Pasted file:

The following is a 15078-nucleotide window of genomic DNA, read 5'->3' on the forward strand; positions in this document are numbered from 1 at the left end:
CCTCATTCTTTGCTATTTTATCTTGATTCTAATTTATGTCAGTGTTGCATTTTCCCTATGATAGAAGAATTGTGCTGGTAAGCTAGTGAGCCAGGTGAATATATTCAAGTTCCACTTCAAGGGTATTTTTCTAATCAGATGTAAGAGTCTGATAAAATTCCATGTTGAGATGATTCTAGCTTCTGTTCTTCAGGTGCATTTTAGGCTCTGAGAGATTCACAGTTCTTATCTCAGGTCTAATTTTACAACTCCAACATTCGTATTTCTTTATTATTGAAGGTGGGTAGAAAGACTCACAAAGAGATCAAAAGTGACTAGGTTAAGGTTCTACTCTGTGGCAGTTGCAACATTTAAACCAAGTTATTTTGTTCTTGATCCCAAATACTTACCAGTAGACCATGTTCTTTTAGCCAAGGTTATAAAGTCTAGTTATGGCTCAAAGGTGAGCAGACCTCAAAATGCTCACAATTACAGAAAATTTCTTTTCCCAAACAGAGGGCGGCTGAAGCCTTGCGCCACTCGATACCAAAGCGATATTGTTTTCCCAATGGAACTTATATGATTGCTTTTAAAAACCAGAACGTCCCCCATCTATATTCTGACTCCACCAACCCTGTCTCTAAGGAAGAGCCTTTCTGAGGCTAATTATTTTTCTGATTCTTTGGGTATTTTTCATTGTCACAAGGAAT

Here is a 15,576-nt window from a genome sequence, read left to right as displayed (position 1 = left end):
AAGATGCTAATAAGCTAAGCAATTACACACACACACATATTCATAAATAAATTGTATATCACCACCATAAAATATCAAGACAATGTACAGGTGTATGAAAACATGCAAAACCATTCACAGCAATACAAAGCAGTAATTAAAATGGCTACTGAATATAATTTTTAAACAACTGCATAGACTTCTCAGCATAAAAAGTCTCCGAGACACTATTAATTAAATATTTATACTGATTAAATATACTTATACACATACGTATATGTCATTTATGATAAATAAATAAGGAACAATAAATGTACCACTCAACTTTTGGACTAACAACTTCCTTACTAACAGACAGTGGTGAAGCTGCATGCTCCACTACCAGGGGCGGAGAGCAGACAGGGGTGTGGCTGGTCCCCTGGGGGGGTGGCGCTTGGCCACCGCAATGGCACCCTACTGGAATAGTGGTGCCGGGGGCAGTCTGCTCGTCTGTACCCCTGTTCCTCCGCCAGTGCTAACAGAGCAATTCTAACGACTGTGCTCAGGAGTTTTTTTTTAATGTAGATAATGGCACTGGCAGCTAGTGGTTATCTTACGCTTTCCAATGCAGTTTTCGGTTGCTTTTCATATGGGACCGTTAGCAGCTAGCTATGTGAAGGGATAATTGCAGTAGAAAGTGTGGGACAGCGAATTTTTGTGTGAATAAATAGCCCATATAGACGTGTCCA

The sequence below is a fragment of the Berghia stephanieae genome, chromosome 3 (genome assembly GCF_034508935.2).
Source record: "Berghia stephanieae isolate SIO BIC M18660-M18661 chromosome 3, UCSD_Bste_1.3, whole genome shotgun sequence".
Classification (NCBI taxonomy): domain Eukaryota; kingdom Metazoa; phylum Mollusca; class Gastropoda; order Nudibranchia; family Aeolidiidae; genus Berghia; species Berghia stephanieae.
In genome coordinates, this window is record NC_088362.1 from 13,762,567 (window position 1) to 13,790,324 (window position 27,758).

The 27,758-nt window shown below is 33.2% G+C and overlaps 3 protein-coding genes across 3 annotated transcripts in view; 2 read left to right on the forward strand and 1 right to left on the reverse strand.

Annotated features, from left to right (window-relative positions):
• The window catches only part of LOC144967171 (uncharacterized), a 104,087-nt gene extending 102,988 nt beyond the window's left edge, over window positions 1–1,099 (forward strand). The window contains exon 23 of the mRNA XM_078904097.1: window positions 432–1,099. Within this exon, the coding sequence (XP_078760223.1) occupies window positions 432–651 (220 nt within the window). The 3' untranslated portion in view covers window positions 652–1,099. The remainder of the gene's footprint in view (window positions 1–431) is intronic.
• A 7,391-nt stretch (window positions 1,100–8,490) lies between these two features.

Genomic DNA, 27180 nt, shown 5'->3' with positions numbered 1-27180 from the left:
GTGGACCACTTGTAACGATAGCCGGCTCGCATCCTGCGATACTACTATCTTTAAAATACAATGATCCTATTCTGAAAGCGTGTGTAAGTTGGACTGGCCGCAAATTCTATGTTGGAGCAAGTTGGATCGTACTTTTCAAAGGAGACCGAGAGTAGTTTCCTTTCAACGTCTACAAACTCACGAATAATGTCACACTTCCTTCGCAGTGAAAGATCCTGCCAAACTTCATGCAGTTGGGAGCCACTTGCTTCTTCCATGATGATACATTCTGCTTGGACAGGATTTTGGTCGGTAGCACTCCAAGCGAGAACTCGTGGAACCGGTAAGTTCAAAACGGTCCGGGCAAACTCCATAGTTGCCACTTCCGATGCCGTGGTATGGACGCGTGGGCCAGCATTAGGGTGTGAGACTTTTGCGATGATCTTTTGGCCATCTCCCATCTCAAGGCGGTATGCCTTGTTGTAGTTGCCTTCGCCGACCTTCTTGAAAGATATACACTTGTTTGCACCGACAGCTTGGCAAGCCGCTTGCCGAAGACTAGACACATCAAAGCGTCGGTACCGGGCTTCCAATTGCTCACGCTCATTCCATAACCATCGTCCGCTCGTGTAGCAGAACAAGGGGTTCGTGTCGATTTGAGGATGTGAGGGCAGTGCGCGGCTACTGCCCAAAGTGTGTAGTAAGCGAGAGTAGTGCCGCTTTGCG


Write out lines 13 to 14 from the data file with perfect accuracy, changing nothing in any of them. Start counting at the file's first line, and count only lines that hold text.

Genomic DNA, 27180 nt, shown 5'->3' with positions numbered 1-27180 from the left:
GTGGACCACTTGTAACGATAGCCGGCTCGCATCCTGCGATACTACTATCTTTAAAATACAATGATCCTATTCTGAAAGCGTGTGTAAGTTGGACTGGCCGCAAATTCTATGTTGGAGCAAGTTGGATCGTACTTTTCAAAGGAGACCGAGAGTAGTTTCCTTTCAACGTCTACAAACTCACGAATAATGTCACACTTCCTTCGCAGTGAAAGATCCTGCCAAACTTCATGCAGTTGGGAGCCACTTGCTTCTTCCATGATGATACATTCTGCTTGGACAGGATTTTGGTCGGTAGCACTCCAAGCGAGAACTCGTGGAACCGGTAAGTTCAAAACGGTCCGGGCAAACTCCATAGTTGCCACTTCCGATGCCGTGGTATGGACGCGTGGGCCAGCATTAGGGTGTGAGACTTTTGCGATGATCTTTTGGCCATCTCCCATCTCAAGGCGGTATGCCTTGTTGTAGTTGCCTTCGCCGACCTTCTTGAAAGATATACACTTGTTTGCACCGACAGCTTGGCAAGCCGCTTGCCGAAGACTAGACACATCAAAGCGTCGGTACCGGGCTTCCAATTGCTCACGCTCATTCCATAACCATCGTCCGCTCGTGTAGCAGAACAAGGGGTTCGTGTCGATTTGAGGATGTGAGGGCAGTGCGCGGCTACTGCCCAAAGTGTGTAGTAAGCGAGAGTAGTGCCGCTTTGCG